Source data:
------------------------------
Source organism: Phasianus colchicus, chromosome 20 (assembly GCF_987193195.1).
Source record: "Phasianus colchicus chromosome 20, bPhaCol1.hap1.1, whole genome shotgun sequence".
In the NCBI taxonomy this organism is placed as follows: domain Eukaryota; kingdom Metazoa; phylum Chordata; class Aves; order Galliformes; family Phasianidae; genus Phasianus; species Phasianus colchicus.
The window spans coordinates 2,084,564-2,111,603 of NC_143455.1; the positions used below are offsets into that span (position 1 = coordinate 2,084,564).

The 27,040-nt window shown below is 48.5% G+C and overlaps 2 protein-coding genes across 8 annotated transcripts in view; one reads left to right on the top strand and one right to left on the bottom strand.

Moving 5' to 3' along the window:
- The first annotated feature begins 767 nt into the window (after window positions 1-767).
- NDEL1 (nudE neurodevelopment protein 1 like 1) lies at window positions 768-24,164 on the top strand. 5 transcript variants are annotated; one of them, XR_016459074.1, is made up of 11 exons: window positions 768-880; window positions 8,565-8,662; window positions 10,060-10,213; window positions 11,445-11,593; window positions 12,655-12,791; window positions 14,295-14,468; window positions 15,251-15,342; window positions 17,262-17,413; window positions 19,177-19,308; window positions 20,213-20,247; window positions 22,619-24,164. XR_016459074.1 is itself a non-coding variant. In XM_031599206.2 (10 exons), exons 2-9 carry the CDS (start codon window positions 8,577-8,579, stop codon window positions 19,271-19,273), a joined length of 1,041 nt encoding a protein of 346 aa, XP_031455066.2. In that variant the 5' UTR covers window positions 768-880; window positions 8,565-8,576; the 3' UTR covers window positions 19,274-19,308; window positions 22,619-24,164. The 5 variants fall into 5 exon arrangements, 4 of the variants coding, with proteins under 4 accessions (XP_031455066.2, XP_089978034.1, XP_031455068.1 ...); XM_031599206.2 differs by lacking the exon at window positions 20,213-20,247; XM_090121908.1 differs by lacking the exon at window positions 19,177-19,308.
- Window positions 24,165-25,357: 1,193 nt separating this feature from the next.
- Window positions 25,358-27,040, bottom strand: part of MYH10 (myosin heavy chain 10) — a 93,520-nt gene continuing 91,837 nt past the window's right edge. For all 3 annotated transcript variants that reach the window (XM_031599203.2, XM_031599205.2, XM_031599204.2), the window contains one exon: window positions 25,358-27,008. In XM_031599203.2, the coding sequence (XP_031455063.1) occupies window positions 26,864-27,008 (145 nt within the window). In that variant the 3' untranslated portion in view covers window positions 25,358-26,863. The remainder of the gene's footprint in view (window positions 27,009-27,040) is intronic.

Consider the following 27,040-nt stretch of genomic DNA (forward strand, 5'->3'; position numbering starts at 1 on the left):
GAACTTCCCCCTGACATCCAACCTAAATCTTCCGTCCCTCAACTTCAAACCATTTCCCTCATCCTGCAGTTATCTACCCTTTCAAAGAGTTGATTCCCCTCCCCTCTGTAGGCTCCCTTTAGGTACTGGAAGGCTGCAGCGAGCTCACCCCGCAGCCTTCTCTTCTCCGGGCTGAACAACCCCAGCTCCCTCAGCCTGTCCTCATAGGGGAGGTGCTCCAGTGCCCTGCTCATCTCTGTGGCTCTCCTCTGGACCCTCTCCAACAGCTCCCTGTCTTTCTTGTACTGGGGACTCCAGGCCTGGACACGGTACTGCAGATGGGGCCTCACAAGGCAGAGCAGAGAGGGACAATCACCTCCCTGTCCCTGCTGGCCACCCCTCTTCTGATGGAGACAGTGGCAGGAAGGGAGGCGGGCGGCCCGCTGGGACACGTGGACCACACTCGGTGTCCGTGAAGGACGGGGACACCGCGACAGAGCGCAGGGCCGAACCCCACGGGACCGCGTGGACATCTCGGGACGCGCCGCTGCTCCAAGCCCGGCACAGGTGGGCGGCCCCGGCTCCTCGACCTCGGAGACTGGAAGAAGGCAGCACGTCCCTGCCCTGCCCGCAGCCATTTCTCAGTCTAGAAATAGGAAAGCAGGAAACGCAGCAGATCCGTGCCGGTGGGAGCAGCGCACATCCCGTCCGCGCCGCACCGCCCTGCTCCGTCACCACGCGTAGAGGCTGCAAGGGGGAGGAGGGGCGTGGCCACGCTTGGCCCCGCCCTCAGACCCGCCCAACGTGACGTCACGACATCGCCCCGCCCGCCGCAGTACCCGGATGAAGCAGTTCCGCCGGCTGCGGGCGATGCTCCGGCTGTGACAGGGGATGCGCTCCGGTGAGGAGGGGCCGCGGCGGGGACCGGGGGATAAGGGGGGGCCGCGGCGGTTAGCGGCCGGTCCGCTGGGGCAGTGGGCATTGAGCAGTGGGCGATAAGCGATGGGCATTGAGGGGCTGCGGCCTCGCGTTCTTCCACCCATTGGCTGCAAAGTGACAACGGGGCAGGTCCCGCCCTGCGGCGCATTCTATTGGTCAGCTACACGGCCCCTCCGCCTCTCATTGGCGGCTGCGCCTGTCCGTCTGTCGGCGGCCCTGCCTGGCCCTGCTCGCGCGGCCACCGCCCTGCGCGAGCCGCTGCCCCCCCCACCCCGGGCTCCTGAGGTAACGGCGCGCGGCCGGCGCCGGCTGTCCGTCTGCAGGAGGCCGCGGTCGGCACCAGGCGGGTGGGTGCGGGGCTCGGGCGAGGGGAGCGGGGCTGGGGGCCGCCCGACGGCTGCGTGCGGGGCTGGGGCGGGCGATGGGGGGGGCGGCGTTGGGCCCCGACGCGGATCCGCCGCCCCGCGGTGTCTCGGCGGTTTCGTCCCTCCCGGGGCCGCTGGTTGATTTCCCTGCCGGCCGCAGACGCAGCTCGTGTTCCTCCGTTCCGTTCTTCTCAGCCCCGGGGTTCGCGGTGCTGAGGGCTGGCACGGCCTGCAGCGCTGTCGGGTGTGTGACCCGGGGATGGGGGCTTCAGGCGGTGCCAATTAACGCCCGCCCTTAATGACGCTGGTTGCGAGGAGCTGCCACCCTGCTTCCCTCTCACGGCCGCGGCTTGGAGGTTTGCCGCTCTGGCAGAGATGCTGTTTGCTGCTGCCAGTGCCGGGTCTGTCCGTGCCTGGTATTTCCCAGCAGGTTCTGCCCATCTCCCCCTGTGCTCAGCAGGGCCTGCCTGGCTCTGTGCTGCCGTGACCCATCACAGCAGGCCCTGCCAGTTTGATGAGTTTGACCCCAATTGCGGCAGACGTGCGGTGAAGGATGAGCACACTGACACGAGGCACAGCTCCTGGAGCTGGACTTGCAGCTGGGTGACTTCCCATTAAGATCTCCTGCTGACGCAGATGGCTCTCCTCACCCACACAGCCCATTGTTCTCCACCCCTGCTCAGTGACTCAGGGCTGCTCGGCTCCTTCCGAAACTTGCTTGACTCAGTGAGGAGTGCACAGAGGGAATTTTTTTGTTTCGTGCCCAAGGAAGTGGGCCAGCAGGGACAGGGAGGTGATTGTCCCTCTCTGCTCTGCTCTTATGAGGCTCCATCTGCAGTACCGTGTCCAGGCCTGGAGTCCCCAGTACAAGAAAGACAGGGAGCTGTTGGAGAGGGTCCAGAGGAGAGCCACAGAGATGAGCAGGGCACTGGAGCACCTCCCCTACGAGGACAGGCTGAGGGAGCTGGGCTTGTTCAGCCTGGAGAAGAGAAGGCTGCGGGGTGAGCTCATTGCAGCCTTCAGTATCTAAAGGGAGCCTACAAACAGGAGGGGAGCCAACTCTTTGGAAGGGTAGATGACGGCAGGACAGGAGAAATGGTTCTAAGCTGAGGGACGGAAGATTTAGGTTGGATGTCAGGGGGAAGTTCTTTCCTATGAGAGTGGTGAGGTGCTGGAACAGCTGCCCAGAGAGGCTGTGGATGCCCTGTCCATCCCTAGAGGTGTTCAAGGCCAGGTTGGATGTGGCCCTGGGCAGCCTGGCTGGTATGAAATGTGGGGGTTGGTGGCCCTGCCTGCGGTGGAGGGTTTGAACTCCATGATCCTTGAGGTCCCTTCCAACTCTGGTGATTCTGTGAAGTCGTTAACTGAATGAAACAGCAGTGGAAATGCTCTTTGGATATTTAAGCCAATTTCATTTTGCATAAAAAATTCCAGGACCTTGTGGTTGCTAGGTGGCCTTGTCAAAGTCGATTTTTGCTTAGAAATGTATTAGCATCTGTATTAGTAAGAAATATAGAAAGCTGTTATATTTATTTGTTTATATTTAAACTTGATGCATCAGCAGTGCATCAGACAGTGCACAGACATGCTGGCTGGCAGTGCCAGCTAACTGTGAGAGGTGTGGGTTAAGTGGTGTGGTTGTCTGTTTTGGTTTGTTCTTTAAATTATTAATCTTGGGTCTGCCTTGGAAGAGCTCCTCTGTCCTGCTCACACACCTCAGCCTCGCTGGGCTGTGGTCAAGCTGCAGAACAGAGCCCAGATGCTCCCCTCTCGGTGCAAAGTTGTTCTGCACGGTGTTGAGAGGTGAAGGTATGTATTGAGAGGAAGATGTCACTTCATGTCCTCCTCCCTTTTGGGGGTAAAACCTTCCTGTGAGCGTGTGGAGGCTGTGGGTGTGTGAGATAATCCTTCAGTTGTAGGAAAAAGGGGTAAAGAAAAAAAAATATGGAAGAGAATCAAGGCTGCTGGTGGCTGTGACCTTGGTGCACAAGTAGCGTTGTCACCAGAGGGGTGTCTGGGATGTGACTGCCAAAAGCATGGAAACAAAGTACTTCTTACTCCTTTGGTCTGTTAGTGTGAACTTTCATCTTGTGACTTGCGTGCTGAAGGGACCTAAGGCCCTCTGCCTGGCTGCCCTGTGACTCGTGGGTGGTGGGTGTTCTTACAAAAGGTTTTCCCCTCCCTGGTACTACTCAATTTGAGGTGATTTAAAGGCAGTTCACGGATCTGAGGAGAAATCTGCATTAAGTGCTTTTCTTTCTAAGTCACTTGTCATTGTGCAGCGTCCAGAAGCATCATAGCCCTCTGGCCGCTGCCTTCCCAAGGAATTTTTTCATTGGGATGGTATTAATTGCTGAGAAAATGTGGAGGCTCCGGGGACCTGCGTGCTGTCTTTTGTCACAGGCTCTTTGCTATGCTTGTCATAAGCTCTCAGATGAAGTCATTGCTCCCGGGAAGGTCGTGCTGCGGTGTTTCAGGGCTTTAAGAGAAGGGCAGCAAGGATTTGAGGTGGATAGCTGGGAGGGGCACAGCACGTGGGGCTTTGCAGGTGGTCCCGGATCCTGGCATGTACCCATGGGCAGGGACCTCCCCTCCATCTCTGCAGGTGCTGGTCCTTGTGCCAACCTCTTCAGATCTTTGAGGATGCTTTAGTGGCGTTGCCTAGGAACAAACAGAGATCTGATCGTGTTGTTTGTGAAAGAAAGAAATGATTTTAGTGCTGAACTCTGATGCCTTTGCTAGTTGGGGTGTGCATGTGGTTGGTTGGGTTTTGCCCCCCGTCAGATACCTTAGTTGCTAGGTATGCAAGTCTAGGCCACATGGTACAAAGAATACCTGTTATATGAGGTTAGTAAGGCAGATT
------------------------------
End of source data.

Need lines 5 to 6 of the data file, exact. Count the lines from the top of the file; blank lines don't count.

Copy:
The 27,040-nt window shown below is 48.5% G+C and overlaps 2 protein-coding genes across 8 annotated transcripts in view; one reads left to right on the top strand and one right to left on the bottom strand.

Moving 5' to 3' along the window: